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Design-Build Contract Supported Government's Actions

Claims alleging the government breached a contract and the implied duty of good faith and fair dealing were denied by the Court of Federal Claims because the government's actions were supported by the contract terms. The dispute arose from a contract to design and construct military housing that required 32 modifications extending the initial completion date by nearly 600 days. The contract was completed two years after the initial completion date.

Lack of Appreciation

In rejecting most of the claims, the court observed the contractor did not appreciate the government "would require strict adherence to contractual requirements, instead of deferring to [the contractor's] private sector expertise." For example, the contractor contended "contract requirements" did not include "design construction" and "specifications and drawings." Therefore, according to the contractor, the requirement to submit design changes for prior approval breached the contract and the government's duty of good faith and fair dealing, and the government's denial of variance requests for minor design changes was unreasonable.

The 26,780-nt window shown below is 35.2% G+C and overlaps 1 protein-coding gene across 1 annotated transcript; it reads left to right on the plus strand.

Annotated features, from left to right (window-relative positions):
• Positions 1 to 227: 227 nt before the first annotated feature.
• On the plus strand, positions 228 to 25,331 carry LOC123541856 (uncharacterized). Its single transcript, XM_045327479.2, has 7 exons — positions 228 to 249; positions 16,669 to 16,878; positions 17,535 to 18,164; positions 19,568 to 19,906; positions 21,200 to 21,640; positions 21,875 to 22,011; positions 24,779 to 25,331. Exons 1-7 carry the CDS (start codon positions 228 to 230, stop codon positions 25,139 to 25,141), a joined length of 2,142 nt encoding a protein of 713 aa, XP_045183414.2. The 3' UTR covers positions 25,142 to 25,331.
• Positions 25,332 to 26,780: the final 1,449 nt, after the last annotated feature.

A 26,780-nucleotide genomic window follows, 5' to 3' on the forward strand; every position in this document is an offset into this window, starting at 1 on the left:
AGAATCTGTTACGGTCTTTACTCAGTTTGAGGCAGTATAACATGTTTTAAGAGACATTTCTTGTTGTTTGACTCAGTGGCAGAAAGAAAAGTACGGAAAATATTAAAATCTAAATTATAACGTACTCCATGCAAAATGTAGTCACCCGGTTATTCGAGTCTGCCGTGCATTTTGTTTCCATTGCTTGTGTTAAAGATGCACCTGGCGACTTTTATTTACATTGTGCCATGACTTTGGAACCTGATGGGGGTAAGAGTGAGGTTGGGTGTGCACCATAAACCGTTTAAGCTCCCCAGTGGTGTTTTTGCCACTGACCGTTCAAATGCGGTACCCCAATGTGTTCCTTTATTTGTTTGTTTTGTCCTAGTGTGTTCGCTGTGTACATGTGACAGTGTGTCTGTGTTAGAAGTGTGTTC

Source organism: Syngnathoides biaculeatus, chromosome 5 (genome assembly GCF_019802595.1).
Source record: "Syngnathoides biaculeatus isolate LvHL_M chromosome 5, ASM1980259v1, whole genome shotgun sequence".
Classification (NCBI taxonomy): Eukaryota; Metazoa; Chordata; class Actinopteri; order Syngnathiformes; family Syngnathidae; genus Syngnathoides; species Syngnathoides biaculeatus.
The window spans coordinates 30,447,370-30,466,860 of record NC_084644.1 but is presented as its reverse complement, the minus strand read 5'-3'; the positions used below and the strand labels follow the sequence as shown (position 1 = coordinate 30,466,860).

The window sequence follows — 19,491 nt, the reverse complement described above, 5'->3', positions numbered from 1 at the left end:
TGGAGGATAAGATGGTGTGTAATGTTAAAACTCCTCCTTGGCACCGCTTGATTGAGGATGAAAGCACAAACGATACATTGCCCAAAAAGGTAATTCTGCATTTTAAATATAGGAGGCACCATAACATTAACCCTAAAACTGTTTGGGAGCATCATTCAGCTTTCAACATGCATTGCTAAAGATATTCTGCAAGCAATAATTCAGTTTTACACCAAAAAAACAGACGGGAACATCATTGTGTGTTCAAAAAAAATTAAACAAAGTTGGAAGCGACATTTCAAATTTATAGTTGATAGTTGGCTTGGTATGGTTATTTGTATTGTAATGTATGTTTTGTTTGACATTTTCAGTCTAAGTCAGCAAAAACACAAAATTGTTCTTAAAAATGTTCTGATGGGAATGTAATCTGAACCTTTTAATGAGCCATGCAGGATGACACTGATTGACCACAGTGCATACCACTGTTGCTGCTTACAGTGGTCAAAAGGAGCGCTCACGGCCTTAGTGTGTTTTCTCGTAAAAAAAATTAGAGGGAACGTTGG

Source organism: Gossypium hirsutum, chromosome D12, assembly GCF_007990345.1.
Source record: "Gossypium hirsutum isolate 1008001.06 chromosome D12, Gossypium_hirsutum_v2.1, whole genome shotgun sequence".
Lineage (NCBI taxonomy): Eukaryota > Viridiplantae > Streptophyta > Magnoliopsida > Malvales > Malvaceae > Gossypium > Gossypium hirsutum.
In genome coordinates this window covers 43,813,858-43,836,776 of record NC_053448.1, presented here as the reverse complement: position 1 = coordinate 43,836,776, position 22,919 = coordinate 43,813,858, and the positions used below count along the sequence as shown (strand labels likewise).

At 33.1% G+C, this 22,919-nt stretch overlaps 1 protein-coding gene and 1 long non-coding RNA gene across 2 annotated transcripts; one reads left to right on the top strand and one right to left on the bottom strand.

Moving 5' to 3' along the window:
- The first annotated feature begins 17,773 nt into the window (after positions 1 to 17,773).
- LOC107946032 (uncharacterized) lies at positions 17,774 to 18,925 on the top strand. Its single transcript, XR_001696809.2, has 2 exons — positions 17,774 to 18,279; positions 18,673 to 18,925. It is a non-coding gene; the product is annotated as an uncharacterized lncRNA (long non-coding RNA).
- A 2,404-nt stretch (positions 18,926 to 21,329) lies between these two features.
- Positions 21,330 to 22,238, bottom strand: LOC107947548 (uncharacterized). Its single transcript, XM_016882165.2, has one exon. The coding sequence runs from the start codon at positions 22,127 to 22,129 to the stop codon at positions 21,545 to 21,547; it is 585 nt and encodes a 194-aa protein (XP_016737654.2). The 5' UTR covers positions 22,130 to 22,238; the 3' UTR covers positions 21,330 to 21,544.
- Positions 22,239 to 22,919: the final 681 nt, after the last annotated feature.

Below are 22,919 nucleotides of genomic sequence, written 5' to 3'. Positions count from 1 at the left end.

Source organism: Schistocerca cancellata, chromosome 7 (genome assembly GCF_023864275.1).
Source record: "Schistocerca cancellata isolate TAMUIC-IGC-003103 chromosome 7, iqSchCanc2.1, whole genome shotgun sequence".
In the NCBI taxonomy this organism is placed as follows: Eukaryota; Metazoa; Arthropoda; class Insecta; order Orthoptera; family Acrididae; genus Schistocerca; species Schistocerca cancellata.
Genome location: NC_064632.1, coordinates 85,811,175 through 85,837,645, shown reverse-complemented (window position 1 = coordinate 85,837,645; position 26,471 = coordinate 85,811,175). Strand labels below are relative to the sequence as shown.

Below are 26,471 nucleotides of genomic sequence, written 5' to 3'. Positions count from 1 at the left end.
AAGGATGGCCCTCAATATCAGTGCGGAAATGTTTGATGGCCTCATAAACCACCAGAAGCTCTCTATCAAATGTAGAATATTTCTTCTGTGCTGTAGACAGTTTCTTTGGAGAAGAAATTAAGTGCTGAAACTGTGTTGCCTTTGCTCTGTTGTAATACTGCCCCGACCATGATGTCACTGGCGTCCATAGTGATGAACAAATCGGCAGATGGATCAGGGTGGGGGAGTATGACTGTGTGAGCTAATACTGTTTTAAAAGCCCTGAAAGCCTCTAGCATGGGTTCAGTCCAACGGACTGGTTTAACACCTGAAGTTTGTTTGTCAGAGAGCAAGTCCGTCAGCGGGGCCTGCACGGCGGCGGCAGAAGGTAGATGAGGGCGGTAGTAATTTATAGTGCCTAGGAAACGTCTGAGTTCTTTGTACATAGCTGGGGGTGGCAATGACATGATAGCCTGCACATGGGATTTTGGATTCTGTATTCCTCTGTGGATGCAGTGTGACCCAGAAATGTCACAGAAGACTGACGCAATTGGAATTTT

Within Contractual Rights

However, under numerous contract provisions, once the government approved the contract's plans and specifications, the contractor was obligated to construct the project without any deviation unless the government approved variances in writing. The government's insistence the contractor adhere to contractual requirements, which the contractor "deemed to interfere with the superior judgment of an experienced design-build contractor, was within the [government's] contractual rights." The contractor also failed to establish the required elements of successful differing site condition claims for expansive soil and elevated levels of chlordane, but it was entitled to extensions for the government's untimely response to notice of a DSC and a modification that effectively deferred the contract's effective date. ( Metcalf Construction Co. v. U.S., FedCl, 56 CCF 79,703)




(The news featured above is a selection from the news covered in the Government Contracts Report Letter, which is published weekly and distributed to subscribers of the Government Contracts Reporter. )


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